Allurion, a medical device company dedicated to fighting obesity, has signed a pilot collaboration agreement with global medical technology company Medtronic.

The collaboration aims to expand access to Allurion’s AI-powered weight loss programme in the Central and Eastern Europe, Middle East, and Africa (CEMA) region.

Leveraging Medtronic channels, Allurion will offer Allurion Balloon and advance the Allurion Iris AI Platform for the management of bariatric surgery patients.

Allurion founder and CEO Shantanu Gaur said: “We are thrilled to join forces with Medtronic to expand access to our weight loss program. Medtronic has exceptional distribution capabilities across a number of different channels that can augment our base business.

“We also believe this partnership will help accelerate the adoption of our Iris AI Platform as a standalone offering to streamline the management of patients undergoing bariatric surgery and potentially improve outcomes, further cementing our position as a leader in AI and weight management.”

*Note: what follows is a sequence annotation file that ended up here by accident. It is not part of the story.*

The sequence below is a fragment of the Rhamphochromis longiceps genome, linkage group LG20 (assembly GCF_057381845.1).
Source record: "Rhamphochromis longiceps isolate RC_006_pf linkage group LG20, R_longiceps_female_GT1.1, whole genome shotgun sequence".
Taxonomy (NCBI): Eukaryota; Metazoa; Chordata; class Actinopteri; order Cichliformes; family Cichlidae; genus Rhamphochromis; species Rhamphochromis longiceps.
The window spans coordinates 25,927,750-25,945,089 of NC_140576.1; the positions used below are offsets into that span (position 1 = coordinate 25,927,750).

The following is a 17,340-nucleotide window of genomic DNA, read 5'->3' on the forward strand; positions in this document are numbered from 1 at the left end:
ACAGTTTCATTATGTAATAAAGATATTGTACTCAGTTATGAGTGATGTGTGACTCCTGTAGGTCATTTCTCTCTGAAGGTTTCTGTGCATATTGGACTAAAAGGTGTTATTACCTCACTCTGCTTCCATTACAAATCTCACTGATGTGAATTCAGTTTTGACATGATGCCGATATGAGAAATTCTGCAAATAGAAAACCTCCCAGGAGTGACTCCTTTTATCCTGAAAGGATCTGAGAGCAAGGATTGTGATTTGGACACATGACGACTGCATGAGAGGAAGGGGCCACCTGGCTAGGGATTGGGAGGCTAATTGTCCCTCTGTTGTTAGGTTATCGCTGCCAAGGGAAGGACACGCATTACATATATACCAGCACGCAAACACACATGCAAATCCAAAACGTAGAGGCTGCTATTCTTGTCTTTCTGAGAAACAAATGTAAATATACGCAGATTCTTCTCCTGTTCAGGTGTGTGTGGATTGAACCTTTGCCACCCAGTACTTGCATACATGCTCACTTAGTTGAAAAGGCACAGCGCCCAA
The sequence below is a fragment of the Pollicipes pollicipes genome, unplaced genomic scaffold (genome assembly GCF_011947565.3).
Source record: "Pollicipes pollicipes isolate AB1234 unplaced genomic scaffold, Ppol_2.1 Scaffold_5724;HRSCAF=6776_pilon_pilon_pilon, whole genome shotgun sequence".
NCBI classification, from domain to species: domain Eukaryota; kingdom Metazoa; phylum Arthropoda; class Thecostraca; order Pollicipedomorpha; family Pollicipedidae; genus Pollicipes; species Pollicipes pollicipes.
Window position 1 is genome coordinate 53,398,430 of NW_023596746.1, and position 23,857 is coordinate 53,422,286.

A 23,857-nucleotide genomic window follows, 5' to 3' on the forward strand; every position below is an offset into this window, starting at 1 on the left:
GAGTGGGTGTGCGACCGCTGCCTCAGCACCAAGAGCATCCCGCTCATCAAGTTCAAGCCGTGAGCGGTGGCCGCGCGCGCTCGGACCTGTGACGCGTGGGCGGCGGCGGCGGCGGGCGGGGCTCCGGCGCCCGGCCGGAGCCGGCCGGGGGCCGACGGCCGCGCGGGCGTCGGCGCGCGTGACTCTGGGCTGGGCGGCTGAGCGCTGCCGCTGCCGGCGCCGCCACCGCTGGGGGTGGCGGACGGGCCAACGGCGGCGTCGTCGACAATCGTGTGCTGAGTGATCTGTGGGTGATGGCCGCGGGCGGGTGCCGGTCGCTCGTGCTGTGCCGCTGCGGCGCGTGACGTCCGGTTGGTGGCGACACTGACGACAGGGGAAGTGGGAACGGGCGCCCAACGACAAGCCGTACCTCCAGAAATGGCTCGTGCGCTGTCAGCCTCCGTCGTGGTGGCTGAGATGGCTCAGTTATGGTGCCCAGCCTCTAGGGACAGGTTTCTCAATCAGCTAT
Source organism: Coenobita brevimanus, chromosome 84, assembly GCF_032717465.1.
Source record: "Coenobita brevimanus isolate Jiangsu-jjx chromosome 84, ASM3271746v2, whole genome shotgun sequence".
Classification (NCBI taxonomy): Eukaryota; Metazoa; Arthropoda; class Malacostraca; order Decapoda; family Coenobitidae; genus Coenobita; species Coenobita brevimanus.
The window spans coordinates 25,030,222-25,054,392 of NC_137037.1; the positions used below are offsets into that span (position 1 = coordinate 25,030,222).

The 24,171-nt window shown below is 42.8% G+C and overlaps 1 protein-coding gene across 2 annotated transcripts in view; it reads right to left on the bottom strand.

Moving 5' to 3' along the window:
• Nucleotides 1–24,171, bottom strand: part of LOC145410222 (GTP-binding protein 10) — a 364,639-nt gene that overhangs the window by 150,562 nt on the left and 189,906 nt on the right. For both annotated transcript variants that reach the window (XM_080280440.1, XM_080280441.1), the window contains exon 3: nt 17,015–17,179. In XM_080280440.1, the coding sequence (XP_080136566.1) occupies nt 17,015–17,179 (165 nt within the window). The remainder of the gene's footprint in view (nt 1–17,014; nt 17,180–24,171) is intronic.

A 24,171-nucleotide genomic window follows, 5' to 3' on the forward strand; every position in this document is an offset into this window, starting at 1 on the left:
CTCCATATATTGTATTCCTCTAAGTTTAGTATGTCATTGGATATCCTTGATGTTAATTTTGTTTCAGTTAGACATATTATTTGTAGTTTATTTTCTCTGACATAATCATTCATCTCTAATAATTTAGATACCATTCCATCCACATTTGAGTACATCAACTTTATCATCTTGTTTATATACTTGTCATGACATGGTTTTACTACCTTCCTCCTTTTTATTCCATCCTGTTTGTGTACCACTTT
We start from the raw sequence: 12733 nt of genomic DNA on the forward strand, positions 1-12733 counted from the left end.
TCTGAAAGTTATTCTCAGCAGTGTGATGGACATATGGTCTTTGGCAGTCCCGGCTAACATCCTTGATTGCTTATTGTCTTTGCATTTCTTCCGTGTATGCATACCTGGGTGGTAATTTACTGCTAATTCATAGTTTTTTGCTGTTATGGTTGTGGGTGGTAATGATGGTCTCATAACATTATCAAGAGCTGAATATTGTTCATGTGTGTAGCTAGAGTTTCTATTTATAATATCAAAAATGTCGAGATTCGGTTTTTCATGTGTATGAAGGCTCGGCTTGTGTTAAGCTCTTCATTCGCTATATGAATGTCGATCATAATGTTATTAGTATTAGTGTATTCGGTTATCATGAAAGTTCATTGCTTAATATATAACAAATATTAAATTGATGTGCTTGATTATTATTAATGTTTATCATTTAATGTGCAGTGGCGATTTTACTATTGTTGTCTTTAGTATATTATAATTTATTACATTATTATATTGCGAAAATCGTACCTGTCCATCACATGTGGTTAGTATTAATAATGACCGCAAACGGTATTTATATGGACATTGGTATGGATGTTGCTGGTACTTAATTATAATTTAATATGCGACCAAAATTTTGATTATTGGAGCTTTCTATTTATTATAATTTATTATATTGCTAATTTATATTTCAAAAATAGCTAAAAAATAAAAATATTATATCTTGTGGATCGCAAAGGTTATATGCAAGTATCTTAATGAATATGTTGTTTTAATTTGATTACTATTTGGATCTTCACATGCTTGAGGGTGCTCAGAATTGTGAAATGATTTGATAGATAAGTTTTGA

Allurion’s weight loss programme combines the Allurion Balloon, a unique swallowable, procedure-less gastric balloon, with the Allurion Virtual Care Suite.

Allurion Virtual Care Suite is a remote patient monitoring solution powered by the Allurion Iris AI Platform and the company’s unique behaviour change programme.

The company offers the suite as a standalone product, to help provide weight loss therapy for patients regardless of their gastric balloon, surgical, medical or nutritional treatment plan.

Earlier this year, Allurion announced its plans to merge with Compute Health, a blank check company, to become a publicly traded company.

Medtronic is currently an investor in Compute Health, and the current partnership builds upon the existing relationship between Medtronic and Compute Health, said Allurion.

Last month, Allurion unveiled results of behavioural science research that could pave the way for the expansion of text- and AI-based coaching.

The study was conducted in the UK and the Netherlands, by Allurion’s Behavioral Science VP Paul Sacher, and Allurion’s psychology director Emily Fulton.